Storms can put a damper on anyone’s day, even for our canine companions. The rainy weather leads to wet walks, decreased exercise, and no outdoor playtime. But it’s not just that our dogs get damp—rainstorms can also lead to unforeseen dangers and issues for our four-legged friends.
Here’s what pet parents need to be aware of when taking their pup out in the rain, and why it’s important to shorten playtime and walks during inclement weather.
1. Low Visibility, Lightning, and Thunder
Rainstorms often bring fog, downpours, thunder, and lightning—all of which lead to decreased visibility and sudden, unexpected noise. Loud claps of thunder can spook many pooches, causing them to react and run away. This can lead to missing dogs and accidents, because cars have difficulty seeing through the inclement weather. It can be a deadly combination.
Thunder can cause dogs a great deal of anxiety. This stress can cause pets to hurt themselves as they try to chew or scratch their way into or out of rooms and crates (a common thunder phobia response). It’s important to discuss possible storm phobias with your primary care veterinarian, as there are many great options (both holistic and medication) to help calm dogs in storms.
Lightning strikes are also possible, though rare, and are usually fatal. Always avoid long walks during rainstorms, as lightning is attracted to metal (including umbrellas).
Most dogs love to play in rain puddles. Unfortunately, these puddles can contain harmful bacteria and toxins.
The most common bacteria found in stagnant water is leptospirosis, which is transmitted through rodent urine. Rodents often bathe in rain puddles, leaving the bacteria behind. The bacteria then enter a dog’s (or human’s) body through uncovered wounds or through ingestion, leading to liver and kidney failure. If untreated, this condition is fatal.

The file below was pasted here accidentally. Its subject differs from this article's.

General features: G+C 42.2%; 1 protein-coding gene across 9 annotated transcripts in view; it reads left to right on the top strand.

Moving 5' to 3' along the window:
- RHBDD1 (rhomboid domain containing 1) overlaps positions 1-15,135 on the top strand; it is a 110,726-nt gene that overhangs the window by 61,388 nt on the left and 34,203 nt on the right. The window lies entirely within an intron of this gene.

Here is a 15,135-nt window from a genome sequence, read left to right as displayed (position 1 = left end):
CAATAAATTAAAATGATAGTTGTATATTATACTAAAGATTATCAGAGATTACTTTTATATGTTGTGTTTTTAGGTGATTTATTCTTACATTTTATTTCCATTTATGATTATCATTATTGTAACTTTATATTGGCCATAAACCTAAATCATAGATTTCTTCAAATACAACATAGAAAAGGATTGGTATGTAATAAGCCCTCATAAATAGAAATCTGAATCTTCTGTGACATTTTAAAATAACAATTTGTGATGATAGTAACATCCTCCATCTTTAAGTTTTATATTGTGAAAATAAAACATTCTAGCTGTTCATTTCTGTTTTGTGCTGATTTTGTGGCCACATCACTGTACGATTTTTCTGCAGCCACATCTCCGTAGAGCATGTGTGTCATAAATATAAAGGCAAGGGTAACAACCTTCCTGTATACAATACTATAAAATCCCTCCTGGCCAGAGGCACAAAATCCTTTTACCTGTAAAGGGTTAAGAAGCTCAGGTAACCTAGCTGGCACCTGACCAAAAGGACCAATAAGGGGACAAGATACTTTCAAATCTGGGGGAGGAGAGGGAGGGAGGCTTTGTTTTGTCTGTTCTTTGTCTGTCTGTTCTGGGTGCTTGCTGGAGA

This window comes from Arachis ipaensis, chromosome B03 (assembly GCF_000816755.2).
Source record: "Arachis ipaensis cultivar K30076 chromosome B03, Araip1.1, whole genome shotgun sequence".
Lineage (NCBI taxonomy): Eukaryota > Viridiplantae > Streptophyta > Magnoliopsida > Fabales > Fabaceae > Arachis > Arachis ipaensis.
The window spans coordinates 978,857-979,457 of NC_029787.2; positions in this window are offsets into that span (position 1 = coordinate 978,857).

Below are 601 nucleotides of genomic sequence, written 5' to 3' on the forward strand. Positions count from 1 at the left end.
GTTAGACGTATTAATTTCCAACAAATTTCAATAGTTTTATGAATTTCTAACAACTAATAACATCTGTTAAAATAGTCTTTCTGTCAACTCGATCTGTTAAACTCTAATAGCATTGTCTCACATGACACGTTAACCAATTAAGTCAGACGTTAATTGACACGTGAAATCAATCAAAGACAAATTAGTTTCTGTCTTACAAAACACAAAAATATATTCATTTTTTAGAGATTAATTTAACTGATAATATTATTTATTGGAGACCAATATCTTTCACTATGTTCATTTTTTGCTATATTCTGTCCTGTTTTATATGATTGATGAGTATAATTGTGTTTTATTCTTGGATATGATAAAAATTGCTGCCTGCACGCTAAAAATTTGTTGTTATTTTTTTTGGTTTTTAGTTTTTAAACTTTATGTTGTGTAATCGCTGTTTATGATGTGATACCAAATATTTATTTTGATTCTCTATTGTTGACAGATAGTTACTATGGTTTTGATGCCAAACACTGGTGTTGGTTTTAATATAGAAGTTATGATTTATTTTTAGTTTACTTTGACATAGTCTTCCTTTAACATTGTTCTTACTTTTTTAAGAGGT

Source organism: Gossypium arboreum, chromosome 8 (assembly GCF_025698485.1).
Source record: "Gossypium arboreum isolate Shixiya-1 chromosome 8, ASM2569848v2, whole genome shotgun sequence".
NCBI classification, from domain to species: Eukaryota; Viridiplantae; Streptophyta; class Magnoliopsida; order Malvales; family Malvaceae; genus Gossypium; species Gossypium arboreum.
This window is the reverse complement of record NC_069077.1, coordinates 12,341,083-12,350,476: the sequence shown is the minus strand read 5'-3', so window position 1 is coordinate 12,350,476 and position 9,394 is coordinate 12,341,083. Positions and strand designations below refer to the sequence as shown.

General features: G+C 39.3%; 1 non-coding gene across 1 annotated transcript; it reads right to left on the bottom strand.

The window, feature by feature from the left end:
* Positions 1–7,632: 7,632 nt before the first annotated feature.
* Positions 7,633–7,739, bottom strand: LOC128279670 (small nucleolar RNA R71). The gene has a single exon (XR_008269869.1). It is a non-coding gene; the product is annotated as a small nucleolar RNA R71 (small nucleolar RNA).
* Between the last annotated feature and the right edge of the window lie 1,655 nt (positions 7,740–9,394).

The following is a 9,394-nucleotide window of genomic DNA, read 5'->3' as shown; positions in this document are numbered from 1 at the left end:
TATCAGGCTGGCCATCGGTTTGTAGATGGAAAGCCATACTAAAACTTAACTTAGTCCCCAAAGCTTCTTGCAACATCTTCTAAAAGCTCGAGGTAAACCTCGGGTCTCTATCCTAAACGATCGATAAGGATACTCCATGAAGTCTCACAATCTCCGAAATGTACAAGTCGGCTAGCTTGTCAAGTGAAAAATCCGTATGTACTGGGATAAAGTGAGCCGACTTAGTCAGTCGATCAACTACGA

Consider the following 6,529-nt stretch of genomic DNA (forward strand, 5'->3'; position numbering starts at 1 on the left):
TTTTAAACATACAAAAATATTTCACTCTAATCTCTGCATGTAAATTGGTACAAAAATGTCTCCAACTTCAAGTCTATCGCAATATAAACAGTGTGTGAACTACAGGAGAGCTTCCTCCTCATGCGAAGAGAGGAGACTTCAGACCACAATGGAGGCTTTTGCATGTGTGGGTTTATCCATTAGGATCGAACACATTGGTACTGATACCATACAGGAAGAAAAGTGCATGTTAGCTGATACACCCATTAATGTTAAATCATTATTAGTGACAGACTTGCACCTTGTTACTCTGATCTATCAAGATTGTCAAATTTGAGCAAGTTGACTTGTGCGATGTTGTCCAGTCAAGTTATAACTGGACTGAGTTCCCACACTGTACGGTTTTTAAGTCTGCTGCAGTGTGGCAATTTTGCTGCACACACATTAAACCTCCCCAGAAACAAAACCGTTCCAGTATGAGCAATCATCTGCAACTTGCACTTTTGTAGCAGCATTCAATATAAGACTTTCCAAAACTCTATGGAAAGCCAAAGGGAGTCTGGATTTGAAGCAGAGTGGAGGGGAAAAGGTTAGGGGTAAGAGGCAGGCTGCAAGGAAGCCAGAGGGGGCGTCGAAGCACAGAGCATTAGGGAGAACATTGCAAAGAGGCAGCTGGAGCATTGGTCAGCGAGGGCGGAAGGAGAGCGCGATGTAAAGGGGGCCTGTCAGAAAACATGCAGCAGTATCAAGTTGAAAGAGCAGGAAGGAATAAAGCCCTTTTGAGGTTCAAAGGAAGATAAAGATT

The good news is that there is a vaccination that can be added to the DAPP series to protect against this infection. Discuss this vaccine series with your veterinarian if your dog is frequently drinking out of rain puddles or swims in lakes.
Another common inhabitant of puddles is giardia. This is a microscopic parasite that, if ingested, may cause:
Certain toxins such as pesticides and ethylene glycol (antifreeze) can be washed into rain puddles and lead to severe effects in dogs. These can range from gastrointestinal issues to kidney failure to death.
If there are any lingering puddles from a recent (or ongoing) rainstorm, keep your dog away from them to avoid any risks of contaminated water. Protect your dog’s paws by training them to wear rain boots, or wash and dry their paws as soon as you get home using unscented Dawn dish soap, baby wipes, or paw wipes.
Mushrooms are a type of fungi that thrive in moist environments. While not all mushrooms are toxic when ingested, many varieties can be severely poisonous—and it can be difficult to know which mushrooms are edible and which are toxic.
Treat every mushroom ingestion as a possible toxicity, and monitor your dog vigilantly during walks to avoid mushroom ingestion.
Clinical signs of mushroom poisoning in dogs include:
Ataxia (incoordination during walking)